Torben Schütz

Associate Fellow, Program Security, Defense, and Armaments

Areas of Expertise

  • German and European Defense Policy
  • Armament Policy and Defense Industry
  • Armed Forces and Military Capabilities


German, English



Torben Schütz is an independent political advisor based in Berlin. His work focuses on military capabilities, primarily in Europe, military technology and innovation as well as defense industrial matters. He joined the DGAP as an Associate Fellow in December 2017. Between 2013 and 2016 he worked as a research assistant in the International Security Division at the German Institute for International Affairs and Security (SWP) in Berlin. He holds an MA from Leibniz University Hanover.


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Selected Publications

Technology and Strategy
Hypersonic Weapon Systems Will Decrease Global Strategic Stability – and Current Control Regimes Won’t Do
by Torben Schütz
DGAPkompakt 4 (March 2019), 6 pp.
Technology and Strategy
Hypersonic weapon systems will alter the global strategic landscape. They will compress reaction times, increase ambiguity of military actions, and may lead to the weaponization of space. With no effective defenses against such systems in sight, all actors will face less stability – regardless of whether or not they field hypersonic weapon systems themselves. Germany and Europe should explore options to mitigate these risks through arms control, export controls, and confidence-building measures.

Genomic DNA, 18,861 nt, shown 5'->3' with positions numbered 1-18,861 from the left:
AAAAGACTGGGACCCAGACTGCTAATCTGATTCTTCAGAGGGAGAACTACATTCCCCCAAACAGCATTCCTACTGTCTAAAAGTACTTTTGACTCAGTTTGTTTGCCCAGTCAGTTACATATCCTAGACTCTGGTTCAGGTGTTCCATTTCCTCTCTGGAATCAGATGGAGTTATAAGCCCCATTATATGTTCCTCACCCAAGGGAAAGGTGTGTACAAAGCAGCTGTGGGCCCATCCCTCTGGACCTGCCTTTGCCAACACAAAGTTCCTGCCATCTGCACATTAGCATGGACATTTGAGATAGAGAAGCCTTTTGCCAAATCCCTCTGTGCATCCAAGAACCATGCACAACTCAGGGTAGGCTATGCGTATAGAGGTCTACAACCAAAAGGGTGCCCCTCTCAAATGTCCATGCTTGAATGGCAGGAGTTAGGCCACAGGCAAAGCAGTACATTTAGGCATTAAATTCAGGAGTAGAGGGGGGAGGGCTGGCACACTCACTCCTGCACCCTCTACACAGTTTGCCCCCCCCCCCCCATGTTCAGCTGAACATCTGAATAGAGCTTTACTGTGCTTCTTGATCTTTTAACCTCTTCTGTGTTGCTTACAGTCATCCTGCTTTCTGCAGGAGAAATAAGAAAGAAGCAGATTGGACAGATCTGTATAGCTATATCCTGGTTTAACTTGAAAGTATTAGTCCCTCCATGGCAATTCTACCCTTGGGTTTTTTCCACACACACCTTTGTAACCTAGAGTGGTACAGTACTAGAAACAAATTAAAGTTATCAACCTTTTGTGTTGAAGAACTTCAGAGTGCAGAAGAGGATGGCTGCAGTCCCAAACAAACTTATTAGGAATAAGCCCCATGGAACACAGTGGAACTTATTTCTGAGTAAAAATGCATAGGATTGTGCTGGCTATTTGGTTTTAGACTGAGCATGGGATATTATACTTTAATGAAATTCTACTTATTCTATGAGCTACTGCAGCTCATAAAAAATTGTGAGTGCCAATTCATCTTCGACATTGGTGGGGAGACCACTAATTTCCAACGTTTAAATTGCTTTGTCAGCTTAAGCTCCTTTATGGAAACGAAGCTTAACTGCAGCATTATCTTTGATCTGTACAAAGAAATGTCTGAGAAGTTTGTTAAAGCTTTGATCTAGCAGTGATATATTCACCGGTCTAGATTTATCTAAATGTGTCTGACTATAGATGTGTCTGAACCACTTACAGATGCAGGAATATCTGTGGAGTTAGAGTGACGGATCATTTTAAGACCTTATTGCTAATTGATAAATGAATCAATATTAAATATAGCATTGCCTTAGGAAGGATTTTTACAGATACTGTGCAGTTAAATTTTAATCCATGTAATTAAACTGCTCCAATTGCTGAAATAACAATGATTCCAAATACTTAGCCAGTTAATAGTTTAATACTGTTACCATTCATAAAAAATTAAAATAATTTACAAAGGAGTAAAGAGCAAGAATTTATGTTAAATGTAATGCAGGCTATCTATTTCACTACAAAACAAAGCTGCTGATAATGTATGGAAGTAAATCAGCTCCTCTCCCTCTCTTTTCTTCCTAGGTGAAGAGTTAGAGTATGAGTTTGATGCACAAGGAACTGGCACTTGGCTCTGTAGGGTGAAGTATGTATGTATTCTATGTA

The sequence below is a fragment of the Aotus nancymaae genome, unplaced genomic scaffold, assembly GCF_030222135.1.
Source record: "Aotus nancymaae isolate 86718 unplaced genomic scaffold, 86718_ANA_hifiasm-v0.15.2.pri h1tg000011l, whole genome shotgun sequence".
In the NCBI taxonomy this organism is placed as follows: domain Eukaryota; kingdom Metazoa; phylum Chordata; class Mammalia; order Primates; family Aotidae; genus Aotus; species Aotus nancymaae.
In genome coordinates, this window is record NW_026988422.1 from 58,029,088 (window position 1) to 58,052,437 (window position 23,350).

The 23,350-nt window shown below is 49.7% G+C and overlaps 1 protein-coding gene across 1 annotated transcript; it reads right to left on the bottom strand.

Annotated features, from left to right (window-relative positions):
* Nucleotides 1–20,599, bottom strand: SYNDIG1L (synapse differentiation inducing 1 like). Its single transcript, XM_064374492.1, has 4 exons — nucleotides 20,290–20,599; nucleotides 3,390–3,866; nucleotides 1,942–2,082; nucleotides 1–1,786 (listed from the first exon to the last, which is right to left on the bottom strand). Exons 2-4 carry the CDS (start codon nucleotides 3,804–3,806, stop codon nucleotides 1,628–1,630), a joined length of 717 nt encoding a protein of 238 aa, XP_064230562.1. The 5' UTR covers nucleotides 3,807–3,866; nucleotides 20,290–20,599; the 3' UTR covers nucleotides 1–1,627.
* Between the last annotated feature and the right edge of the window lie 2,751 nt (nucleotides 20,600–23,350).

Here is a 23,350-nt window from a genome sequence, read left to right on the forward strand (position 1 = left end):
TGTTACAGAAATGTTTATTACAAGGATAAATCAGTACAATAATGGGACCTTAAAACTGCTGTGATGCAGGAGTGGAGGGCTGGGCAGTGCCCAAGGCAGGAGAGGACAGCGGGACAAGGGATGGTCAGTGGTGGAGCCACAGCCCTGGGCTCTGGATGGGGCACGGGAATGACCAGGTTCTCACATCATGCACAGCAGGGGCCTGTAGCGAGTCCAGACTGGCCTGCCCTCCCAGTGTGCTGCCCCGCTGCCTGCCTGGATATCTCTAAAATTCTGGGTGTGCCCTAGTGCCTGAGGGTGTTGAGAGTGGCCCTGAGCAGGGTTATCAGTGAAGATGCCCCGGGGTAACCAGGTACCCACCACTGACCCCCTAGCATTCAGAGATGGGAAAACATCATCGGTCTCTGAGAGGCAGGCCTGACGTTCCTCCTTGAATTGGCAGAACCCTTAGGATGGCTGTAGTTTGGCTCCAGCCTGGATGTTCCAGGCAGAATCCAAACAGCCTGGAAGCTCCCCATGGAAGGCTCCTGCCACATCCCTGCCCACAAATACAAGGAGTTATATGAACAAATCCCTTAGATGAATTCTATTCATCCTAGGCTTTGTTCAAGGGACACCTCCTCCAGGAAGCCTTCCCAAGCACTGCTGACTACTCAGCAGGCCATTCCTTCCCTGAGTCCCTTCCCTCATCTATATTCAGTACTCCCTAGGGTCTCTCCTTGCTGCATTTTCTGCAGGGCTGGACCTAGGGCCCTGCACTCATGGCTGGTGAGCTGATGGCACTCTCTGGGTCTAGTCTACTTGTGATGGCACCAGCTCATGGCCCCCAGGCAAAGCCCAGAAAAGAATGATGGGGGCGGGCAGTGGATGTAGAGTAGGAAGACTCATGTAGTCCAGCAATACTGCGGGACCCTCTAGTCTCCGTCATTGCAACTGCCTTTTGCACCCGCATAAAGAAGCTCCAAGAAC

Category: Security
Protecting Europe
Meeting the EU’s military level of ambition in the context of Brexit
by Douglas Barrie, Ben Barry, Henry Boyd, Marie-Louise Chagnaud, Nick Childs, Bastian Giegerich, Christian Mölling, Torben Schütz
IISS/DGAP Study, November 28th 2018, 44 p.
Protecting Europe
The ability of the European Union to act in defense, today and in the future, is an important reference point in the discussion relating to strategic autonomy and to the impact of the British exit from the Union (Brexit). The EU has set itself a military level of ambition. This study assesses to what extent the EU is able to fulfil this level of ambition, today and with an outlook towards a 2030 horizon.
Responsible Defense Policy
This Autumn, Germany Should Pave Its Way out of the 46 Billion Defense Investment Gap
by Christian Mölling, Torben Schütz
DGAPkompakt Nr. 23 (October 2018), 6 pp.
Responsible Defense Policy
By the close of the ongoing budget negotiations in November 2018, Germany will have to decide on the future of its armed forces’ long-term recovery. To close the 46 billion euro gap, the defense budget and financial planning would need to be increased by approximately four billion euros each year until 2024. While endorsing their firm commitments to NATO and the EU, parliament and government have so far failed to agree on a budget fit enough to deliver on those tasks they have assigned to the Bundeswehr.
Category: German Armed Forces, Germany
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